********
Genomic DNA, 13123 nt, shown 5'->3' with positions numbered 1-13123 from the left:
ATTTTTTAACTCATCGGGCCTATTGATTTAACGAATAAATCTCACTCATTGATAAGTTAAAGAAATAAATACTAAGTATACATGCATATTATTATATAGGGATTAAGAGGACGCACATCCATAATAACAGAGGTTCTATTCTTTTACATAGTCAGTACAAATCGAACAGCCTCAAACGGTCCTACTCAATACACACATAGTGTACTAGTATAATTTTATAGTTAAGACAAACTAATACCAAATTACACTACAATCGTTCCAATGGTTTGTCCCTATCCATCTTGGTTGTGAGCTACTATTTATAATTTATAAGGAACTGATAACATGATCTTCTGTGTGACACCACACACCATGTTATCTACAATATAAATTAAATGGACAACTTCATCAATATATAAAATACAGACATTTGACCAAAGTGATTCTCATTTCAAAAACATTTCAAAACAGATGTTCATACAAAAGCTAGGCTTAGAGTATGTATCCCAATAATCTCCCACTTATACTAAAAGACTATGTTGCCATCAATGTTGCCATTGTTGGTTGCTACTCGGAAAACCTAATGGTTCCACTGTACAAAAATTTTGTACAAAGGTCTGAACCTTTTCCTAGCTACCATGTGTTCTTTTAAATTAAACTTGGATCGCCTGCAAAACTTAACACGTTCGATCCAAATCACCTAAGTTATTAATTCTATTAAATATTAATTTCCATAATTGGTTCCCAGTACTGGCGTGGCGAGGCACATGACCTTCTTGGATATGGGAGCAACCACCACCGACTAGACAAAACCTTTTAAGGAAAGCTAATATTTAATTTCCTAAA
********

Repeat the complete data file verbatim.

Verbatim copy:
Genomic DNA, 13123 nt, shown 5'->3' with positions numbered 1-13123 from the left:
ATTTTTTAACTCATCGGGCCTATTGATTTAACGAATAAATCTCACTCATTGATAAGTTAAAGAAATAAATACTAAGTATACATGCATATTATTATATAGGGATTAAGAGGACGCACATCCATAATAACAGAGGTTCTATTCTTTTACATAGTCAGTACAAATCGAACAGCCTCAAACGGTCCTACTCAATACACACATAGTGTACTAGTATAATTTTATAGTTAAGACAAACTAATACCAAATTACACTACAATCGTTCCAATGGTTTGTCCCTATCCATCTTGGTTGTGAGCTACTATTTATAATTTATAAGGAACTGATAACATGATCTTCTGTGTGACACCACACACCATGTTATCTACAATATAAATTAAATGGACAACTTCATCAATATATAAAATACAGACATTTGACCAAAGTGATTCTCATTTCAAAAACATTTCAAAACAGATGTTCATACAAAAGCTAGGCTTAGAGTATGTATCCCAATAATCTCCCACTTATACTAAAAGACTATGTTGCCATCAATGTTGCCATTGTTGGTTGCTACTCGGAAAACCTAATGGTTCCACTGTACAAAAATTTTGTACAAAGGTCTGAACCTTTTCCTAGCTACCATGTGTTCTTTTAAATTAAACTTGGATCGCCTGCAAAACTTAACACGTTCGATCCAAATCACCTAAGTTATTAATTCTATTAAATATTAATTTCCATAATTGGTTCCCAGTACTGGCGTGGCGAGGCACATGACCTTCTTGGATATGGGAGCAACCACCACCGACTAGACAAAACCTTTTAAGGAAAGCTAATATTTAATTTCCTAAA